A new taskforce has been launched to oversee changes aimed at achieving racial equality in the Church of England.
The Anti-Racism Taskforce is formed of nine members and will be chaired jointly by Rev Sonia Barron, Director of Ordinands and Vocations for Lincoln Diocese, and Rev Arun Arora, a vicar in the Diocese of Durham.
Together, they will make recommendations on what immediate action the Church of England should take to improve its record on racial justice and equality.
Its creation follows a time of reflection for the Church of England after its parliamentary body, General Synod, voted in February to apologise for racism experienced by UK minority ethnic (UKME) people in the Church of England since the arrival of the Windrush generation.
Later in the year, the Church of England faced heightened scrutiny over its complicity in slavery and racism, when Black Lives Matter protests spread to the UK following the death of George Floyd in the US.
Despite efforts in recent years to address racial inequality, the Church of England has struggled to attract clergy from UKME backgrounds.
There are currently only five serving UKME bishops in the Church of England but no UKME diocesan bishops following the retirement earlier this year of the former Archbishop of York, Dr John Sentamu.
According to the Church’s latest figures, fewer than four per cent of serving clergy are from a UKME background, and only one in 10 of the people recommended for ordination training this year were from UKME backgrounds.
The taskforce has been set up ahead of the launch of the Archbishops’ Commission on racism in spring 2021. The taskforce’s work will include laying the ground for this commission, and making further recommendations as to its remit and composition.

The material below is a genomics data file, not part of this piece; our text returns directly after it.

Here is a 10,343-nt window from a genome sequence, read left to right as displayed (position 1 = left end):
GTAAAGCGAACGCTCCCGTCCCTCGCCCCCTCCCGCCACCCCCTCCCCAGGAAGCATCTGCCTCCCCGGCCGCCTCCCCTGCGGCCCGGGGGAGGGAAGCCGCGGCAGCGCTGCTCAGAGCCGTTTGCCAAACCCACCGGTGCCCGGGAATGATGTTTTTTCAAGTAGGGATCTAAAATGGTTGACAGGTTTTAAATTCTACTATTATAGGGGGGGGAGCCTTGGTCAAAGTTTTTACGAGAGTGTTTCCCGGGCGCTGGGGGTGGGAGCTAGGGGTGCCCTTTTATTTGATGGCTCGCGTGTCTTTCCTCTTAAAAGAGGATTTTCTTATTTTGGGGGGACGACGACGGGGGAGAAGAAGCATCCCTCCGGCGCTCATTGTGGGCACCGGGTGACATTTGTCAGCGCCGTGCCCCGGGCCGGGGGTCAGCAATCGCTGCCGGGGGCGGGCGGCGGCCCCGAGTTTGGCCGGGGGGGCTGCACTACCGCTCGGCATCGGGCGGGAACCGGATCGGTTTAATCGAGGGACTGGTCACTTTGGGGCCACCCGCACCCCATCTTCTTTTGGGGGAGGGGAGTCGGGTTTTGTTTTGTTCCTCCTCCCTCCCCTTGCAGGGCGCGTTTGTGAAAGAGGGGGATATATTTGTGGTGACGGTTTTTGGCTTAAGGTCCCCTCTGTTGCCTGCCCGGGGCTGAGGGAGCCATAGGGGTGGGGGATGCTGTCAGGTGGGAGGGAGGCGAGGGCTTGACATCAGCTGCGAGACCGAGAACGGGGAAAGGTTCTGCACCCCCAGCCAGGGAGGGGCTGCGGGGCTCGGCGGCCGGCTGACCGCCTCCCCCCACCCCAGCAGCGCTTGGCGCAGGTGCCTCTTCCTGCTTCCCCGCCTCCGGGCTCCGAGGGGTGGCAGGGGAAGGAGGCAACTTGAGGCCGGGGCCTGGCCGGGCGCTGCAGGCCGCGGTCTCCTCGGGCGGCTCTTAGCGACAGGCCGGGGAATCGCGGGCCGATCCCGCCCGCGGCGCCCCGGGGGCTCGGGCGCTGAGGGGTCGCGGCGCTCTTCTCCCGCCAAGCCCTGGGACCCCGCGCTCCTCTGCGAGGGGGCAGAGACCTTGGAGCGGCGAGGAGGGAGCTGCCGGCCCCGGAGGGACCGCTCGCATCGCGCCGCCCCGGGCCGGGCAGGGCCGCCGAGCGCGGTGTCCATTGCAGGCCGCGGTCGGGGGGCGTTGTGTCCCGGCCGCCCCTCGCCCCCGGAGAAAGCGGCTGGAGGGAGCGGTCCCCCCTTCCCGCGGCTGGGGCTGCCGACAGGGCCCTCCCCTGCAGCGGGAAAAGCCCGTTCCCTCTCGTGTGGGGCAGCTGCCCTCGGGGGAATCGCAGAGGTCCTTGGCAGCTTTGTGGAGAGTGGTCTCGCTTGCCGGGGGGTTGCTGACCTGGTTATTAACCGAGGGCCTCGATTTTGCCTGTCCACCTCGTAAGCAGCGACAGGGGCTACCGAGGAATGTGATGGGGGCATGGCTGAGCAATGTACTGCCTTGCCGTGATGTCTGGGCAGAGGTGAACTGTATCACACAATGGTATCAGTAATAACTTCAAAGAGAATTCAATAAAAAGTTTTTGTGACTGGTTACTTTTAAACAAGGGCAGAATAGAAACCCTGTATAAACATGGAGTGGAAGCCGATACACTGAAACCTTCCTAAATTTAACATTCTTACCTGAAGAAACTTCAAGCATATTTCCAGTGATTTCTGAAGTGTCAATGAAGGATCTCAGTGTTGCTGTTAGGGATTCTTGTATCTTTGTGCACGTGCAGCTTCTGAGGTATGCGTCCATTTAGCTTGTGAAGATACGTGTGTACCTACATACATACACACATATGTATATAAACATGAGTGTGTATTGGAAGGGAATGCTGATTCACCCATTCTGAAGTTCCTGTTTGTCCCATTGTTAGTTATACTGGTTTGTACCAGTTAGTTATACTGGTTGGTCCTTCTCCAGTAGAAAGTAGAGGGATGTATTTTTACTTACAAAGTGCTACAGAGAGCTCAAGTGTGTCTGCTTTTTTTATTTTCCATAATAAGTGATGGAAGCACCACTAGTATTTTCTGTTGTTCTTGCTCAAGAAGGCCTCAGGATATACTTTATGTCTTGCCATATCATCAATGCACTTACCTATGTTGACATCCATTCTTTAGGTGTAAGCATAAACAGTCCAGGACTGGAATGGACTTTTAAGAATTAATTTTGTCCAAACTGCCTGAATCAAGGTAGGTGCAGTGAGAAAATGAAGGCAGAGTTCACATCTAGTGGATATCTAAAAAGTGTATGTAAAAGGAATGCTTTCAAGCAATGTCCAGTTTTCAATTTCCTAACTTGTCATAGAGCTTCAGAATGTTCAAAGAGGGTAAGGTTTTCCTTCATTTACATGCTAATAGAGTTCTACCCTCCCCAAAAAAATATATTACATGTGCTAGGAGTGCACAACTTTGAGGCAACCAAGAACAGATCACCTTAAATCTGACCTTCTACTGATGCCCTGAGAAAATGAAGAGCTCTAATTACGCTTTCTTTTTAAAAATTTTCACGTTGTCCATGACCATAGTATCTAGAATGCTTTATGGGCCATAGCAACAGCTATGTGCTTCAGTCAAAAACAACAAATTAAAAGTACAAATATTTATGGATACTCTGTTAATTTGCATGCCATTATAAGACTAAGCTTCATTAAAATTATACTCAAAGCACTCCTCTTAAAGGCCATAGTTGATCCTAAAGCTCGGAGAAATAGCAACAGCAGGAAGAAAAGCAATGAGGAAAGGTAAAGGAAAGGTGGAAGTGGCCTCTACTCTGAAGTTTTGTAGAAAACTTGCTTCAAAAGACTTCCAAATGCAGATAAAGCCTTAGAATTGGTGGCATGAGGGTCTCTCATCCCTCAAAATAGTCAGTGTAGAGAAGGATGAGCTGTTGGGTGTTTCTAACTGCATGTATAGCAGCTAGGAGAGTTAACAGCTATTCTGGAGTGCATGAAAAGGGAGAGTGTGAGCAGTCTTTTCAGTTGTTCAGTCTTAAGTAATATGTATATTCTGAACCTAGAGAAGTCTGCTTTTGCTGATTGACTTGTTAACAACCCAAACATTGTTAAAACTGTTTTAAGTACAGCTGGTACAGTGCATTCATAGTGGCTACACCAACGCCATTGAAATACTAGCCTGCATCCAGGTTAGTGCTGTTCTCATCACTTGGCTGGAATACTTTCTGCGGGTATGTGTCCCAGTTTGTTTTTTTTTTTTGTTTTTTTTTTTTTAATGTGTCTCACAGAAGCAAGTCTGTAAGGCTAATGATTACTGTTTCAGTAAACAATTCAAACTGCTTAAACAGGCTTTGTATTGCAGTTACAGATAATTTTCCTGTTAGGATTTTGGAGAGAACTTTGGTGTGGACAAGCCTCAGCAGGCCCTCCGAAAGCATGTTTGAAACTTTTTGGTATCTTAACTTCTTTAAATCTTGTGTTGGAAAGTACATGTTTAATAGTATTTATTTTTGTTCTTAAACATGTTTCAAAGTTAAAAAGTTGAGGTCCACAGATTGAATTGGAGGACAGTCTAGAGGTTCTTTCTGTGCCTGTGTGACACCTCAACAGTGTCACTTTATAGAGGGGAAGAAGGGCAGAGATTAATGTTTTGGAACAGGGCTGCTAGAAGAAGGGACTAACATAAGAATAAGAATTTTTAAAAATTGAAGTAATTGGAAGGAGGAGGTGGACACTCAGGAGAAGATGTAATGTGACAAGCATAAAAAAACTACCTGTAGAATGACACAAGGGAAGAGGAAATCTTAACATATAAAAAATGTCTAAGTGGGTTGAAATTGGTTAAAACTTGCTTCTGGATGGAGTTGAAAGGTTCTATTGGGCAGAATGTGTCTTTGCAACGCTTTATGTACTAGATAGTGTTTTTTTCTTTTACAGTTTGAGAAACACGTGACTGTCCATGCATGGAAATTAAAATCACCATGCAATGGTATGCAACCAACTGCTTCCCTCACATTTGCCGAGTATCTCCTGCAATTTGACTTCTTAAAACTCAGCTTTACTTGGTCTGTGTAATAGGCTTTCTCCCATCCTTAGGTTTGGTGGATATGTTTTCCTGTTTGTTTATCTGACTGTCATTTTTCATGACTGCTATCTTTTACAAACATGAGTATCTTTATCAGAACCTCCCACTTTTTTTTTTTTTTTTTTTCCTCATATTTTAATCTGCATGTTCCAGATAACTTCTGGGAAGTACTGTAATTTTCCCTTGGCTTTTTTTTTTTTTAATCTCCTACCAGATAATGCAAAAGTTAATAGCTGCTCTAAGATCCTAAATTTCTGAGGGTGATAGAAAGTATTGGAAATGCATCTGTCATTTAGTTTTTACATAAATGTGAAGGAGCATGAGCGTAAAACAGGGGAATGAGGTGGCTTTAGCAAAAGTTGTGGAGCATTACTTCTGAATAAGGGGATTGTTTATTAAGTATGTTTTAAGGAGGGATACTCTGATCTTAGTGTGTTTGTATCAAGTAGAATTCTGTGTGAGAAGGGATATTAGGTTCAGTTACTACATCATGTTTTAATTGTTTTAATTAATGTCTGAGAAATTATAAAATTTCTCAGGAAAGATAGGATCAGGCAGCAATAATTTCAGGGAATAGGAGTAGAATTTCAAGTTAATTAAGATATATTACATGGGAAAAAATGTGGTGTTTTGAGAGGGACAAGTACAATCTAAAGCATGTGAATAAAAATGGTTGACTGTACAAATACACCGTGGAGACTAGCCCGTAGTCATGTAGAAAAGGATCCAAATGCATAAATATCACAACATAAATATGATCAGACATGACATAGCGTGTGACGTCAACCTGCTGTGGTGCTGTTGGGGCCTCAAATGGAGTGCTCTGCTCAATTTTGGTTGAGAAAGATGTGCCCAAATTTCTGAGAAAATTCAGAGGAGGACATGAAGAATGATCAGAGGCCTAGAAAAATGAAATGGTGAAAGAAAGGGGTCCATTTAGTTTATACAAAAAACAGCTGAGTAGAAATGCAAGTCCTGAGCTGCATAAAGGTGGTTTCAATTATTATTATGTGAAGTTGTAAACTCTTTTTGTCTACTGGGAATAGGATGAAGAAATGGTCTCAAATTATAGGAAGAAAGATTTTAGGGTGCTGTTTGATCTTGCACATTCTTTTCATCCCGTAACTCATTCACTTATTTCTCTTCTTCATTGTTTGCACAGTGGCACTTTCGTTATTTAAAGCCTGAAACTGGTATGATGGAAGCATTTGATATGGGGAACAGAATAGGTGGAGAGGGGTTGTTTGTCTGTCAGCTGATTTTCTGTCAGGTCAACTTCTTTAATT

Rev Barron, a former adviser to the Committee for Minority Ethnic Anglican Concerns (CMEAC) said: “The taskforce has been set up at a critical time in the history of the Church of England, with the Black Lives Matter movement pushing racial justice right up the agenda.
“The Church has an opportunity that it cannot afford to miss – we cannot just pay lip service to issues of racism as we have done for so long. It is vital that we listen to all the different voices out there and having listened, fulfil our mission as a Church, by taking appropriate action.”
Rev Arora said the emphasis now was on action, not words.
“For more than thirty years the Church of England has been talking about racism, making recommendations and passing resolutions. Despite this the Church remains a place which is poorer for the lack of participation of all God’s people in the fullness of its life together.
“The time has now come for urgent implementation and action. The purpose of the taskforce and commission will not be to produce more reports but rather to directly address the sin of racism and those impediments that prevent the Church from fulfilling its call so that racial justice is both done and is seen to be done.”